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Old 09-09-2019, 08:19 AM   #1
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House Battery same as starting battery?

Hello,..


My new to me 2006 Mainship 400 Trawler has one Duracell Ultra BCI 8D Battery as the starting battery and 2 each of the same for the house batteries wired in parallel...12 v system

I thought a starting battery was designed to provide high current fast and a house battery should provide current over an extended time.


With that said, does it make sense to have two of the same type doing two different things?


The previous owner installed new back in October.

Is this a problem?

Thanks
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Old 09-09-2019, 09:08 AM   #2
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First, if it’s a 12v boat they would be wired in parallel not series. If a 24v boat then they would be wired in series. Using 8d starting batteries is not as optimal as using deep cycle golf cart batteries but it works. I wouldn’t worry about it for now but when you go to replace I would rethink the system.
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Old 09-09-2019, 09:14 AM   #3
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Yes, thanks error corrected...
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Old 09-09-2019, 09:35 AM   #4
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True deep cycle batteries have thick plates, more room under and over the plates for electrolyte and caps to check for and to add water. That Duracell 8D has none of the above, so it will not to last very long.


When they do fail, consider changing them for four 6V Group GC2 golf cart batteries wired in series/parallel. Four will fit in the same space as two 8Ds. There are very few true deep cycle 8D batteries and those that are like Lifelines are very expensive.


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Old 09-09-2019, 12:01 PM   #5
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Jeff, there are a lot of boats that have 8D batteries for just about everything. As David mentioned above, it isnít ideal but it is easy for the builders initially, and it is easy for owners to simply replace like with like.

8D batteries will work for a house bank even if they arenít true deep cycle. As David said, they just wonít last as long. Also, a true deep cycle 8D like a Lifeline will also work just fine as a start battery. It is definitely overkill, but works just fine.

Depending on how you use your boat, manage the state of charge, and how well you keep the batteries fully charged, you should get years of service out of those batteries. Donít worry about it until it is time to replace them, then rethink your system.
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Old 09-09-2019, 12:23 PM   #6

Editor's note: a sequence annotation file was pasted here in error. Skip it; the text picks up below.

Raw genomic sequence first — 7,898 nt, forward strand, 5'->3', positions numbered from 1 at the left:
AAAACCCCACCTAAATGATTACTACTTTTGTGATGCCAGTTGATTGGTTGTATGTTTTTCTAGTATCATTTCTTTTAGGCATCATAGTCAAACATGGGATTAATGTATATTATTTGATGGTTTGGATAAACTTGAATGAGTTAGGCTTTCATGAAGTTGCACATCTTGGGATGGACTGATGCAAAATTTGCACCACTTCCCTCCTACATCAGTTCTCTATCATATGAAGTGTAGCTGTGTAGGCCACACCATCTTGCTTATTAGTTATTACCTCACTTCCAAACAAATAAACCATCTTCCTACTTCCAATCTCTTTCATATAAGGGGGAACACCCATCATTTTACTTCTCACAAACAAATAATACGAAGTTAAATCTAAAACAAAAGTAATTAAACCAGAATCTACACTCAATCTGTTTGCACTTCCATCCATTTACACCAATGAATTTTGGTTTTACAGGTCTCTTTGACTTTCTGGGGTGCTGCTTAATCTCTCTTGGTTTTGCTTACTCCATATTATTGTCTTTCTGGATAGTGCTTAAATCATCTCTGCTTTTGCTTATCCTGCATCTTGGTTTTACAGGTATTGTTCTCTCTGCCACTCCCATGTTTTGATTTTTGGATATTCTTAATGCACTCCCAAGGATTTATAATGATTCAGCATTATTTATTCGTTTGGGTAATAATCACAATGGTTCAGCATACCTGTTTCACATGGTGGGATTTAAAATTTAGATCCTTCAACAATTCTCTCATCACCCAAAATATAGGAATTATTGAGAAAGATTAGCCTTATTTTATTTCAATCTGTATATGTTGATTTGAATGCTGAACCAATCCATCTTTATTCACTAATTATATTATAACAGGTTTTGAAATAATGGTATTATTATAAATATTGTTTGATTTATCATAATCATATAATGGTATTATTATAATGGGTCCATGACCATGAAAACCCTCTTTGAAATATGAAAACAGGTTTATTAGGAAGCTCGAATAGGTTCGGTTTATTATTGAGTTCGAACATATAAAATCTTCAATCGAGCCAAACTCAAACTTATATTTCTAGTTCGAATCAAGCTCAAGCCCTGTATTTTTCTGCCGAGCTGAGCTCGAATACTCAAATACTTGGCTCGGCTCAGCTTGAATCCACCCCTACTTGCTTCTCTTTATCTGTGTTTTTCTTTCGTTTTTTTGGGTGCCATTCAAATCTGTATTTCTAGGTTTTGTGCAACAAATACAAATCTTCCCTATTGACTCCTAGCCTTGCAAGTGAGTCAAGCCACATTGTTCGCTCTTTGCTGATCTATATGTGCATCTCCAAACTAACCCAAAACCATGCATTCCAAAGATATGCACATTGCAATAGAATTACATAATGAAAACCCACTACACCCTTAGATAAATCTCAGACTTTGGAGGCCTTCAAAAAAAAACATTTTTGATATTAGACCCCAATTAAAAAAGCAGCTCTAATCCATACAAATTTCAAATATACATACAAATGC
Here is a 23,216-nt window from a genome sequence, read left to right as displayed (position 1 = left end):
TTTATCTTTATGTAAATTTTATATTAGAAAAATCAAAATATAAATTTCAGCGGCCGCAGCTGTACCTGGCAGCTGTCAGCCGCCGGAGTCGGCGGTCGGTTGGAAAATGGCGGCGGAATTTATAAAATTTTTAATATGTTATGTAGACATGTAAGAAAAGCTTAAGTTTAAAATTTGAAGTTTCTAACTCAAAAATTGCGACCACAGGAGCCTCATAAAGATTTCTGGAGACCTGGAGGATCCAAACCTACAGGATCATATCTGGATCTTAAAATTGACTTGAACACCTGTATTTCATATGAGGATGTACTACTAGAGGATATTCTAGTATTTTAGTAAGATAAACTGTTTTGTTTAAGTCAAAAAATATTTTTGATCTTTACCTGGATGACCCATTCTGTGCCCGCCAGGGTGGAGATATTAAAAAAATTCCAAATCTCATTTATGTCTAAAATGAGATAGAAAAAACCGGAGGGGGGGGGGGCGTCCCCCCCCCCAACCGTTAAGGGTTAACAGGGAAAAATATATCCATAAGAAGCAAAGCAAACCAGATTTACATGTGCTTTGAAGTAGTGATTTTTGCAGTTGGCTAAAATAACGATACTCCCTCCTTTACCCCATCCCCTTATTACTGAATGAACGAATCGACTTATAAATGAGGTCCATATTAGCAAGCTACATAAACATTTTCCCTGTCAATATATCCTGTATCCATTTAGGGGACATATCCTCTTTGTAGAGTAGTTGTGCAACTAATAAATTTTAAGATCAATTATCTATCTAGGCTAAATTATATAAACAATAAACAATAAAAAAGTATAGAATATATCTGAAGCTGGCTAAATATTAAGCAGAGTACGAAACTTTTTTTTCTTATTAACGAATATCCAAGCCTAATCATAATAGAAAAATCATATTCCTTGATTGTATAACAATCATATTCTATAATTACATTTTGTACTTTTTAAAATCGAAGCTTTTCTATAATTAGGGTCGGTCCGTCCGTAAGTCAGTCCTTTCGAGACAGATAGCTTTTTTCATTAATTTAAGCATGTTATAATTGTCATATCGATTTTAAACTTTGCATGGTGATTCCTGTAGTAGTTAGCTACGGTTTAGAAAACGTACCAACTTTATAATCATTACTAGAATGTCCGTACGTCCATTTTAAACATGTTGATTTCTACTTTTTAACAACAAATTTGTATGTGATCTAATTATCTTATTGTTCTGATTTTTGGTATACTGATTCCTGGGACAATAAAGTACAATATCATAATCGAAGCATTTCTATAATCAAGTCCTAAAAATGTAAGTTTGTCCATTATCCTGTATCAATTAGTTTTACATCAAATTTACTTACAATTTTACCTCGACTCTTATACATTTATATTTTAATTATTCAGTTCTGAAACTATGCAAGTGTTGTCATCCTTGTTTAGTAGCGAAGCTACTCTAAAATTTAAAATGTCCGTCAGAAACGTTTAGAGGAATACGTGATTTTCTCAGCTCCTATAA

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Thanks for the info, I guess what got me thinking about this was.. in the past I basically ruined my house bank on my previous boat by keeping the Charger/Inverter on all the time, thats normally OK, chargers drop to a trickle once the battery voltage is stable at its set point...but in this case I neglected to keep watch on the water levels on the house bank and it eventually killed them....so on this boat, as soon as I turn off the Freedom 2K Inverter/Charger the house bank would drop to 12.2 in about 3 minuets, with minimum loading...which told me they weren't feeling too good...thats when I checked the water, they did need some so I serviced them with distilled water, and was hoping they might hold a better charger..then I noticed both engine and house were the same....thats when I started scratching my head some....
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Old 09-09-2019, 12:28 PM   #7
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With wet cells, checking water level should be a regular maintenance activity just like checking the oil level. On my last boat I would check the level every time on got on the boat. I ran a dehumidifier in the boat full time when we were away from the boat that sat on a galley counter and drained into the sink. The drain hose ran into a water bottle that sat in the sink. When getting on the boat, I would take that water bottle and top up the batteries as a normal part of getting ready to depart.
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Old 09-09-2019, 01:03 PM   #8
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What type of dehumidifer are you using dhays
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Old 09-09-2019, 01:10 PM   #9
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I have a routine I do on the first of every month on our boat, and one of those things is checking the water level in the FLA batteries we have. FLA's are great, but they will not tolerate the plates being exposed from low water levels.
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Old 09-09-2019, 02:37 PM   #10
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Quote:
Originally Posted by jefndeb View Post
My new to me 2006 Mainship 400 Trawler has one Duracell Ultra BCI 8D Battery as the starting battery and 2 each of the same for the house batteries wired in parallel...12 v system

I thought a starting battery was designed to provide high current fast and a house battery should provide current over an extended time.